Magnetic susceptibility anisotropy outside the central nervous system.


Journal Article (Review)

Magnetic-susceptibility-based MRI has made important contributions to the characterization of tissue microstructure, chemical composition, and organ function. This has motivated a number of studies to explore the link between microstructure and susceptibility in organs and tissues throughout the body, including the kidney, heart, and connective tissue. These organs and tissues have anisotropic magnetic susceptibility properties and cellular organizations that are distinct from the lipid organization of myelin in the brain. For instance, anisotropy is traced to the epithelial lipid orientation in the kidney, the myofilament proteins in the heart, and the collagen fibrils in the knee cartilage. The magnetic susceptibility properties of these and other tissues are quantified using specific MRI tools: susceptibility tensor imaging (STI), quantitative susceptibility mapping (QSM), and individual QSM measurements with respect to tubular and filament directions determined from diffusion tensor imaging. These techniques provide complementary and supplementary information to that produced by traditional MRI methods. In the kidney, STI can track tubules in all layers including the cortex, outer medulla, and inner medulla. In the heart, STI detected myofibers throughout the myocardium. QSM in the knee revealed three unique layers in articular cartilage by exploiting the anisotropic susceptibility features of collagen. While QSM and STI are promising tools to study tissue susceptibility, certain technical challenges must be overcome in order to realize routine clinical use. This paper reviews essential experimental findings of susceptibility anisotropy in the body, the underlying mechanisms, and the associated MRI methodologies. Copyright © 2016 John Wiley & Sons, Ltd.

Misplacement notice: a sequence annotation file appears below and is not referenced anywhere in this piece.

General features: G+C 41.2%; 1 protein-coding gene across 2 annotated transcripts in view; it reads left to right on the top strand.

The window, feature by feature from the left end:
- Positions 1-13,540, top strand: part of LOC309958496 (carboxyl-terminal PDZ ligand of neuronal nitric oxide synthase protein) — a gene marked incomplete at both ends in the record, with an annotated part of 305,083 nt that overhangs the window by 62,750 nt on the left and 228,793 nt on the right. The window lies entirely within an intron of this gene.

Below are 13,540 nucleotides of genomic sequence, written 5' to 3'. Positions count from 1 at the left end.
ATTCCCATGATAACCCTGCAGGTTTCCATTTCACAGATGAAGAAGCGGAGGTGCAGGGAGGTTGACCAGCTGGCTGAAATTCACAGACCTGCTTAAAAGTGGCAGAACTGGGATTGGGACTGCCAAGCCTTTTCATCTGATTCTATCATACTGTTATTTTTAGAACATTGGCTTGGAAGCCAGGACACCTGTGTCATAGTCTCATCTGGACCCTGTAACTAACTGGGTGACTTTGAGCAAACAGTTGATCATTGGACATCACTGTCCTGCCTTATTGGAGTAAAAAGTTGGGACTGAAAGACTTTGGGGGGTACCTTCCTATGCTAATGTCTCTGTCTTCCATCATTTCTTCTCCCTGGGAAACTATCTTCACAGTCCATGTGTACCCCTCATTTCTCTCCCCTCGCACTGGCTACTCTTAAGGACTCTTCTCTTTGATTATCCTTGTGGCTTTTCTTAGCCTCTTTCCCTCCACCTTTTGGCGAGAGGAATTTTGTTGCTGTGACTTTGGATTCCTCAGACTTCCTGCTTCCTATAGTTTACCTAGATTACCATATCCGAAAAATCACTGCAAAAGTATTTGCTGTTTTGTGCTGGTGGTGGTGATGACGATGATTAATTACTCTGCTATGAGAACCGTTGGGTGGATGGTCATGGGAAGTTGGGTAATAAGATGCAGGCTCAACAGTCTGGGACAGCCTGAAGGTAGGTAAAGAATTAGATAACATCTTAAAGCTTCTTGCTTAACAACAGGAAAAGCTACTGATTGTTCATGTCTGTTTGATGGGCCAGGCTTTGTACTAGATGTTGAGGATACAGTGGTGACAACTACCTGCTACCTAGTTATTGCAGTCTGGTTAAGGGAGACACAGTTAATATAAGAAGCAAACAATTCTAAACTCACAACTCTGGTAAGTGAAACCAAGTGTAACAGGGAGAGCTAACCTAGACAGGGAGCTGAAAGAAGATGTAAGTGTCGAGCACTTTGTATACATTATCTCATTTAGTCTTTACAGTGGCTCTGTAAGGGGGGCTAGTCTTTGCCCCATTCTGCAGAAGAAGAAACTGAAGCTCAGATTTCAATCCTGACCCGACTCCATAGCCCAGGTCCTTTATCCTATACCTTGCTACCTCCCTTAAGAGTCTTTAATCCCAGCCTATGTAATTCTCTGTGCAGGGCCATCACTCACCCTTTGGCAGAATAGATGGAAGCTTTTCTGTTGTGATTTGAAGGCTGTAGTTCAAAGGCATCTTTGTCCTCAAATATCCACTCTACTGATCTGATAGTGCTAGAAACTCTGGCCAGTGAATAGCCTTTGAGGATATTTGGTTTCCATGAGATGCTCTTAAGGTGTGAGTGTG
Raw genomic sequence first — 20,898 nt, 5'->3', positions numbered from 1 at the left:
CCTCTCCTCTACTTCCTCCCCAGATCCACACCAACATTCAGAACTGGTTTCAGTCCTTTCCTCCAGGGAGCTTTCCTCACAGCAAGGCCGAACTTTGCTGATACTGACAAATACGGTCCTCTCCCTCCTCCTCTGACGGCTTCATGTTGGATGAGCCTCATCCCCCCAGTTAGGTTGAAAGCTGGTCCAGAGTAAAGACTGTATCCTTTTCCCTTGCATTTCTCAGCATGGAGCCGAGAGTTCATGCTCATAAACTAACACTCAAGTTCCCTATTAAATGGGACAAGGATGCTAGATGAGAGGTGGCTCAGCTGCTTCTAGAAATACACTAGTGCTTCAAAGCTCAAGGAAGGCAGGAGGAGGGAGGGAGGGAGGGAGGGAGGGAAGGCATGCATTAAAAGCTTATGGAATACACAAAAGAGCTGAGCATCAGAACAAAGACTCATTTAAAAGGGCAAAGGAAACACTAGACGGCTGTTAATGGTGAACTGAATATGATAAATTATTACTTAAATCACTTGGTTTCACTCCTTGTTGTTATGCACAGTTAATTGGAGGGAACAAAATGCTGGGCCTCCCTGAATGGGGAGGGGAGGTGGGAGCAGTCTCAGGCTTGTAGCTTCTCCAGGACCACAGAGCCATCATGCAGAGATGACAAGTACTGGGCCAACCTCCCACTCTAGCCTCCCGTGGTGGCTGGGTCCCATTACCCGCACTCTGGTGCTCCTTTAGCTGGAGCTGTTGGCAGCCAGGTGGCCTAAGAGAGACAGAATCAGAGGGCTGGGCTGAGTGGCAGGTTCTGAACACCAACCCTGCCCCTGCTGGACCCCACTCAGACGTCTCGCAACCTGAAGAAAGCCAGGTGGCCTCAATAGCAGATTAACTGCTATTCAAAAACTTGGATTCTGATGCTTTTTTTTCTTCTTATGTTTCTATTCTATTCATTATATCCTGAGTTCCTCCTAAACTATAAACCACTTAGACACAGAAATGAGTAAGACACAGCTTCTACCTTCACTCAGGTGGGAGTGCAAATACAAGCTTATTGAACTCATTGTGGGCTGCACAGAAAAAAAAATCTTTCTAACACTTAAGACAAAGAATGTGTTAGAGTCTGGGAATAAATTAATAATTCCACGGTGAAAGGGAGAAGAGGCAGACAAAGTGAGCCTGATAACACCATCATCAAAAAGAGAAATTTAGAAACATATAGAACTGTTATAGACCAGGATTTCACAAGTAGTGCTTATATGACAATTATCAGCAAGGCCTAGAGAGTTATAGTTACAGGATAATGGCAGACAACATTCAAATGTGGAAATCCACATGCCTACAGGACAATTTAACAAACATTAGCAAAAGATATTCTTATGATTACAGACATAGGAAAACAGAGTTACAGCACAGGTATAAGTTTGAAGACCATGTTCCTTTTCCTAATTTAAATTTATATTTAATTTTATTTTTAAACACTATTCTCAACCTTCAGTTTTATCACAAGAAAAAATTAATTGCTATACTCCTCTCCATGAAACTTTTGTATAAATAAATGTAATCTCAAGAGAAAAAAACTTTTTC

Full Text

Cited Authors

  • Dibb, R; Xie, L; Wei, H; Liu, C

Published Date

  • April 2017

Published In

Volume / Issue

  • 30 / 4

PubMed ID

  • 27199082

Pubmed Central ID

  • 27199082

Electronic International Standard Serial Number (EISSN)

  • 1099-1492

International Standard Serial Number (ISSN)

  • 0952-3480

Digital Object Identifier (DOI)

  • 10.1002/nbm.3544


  • eng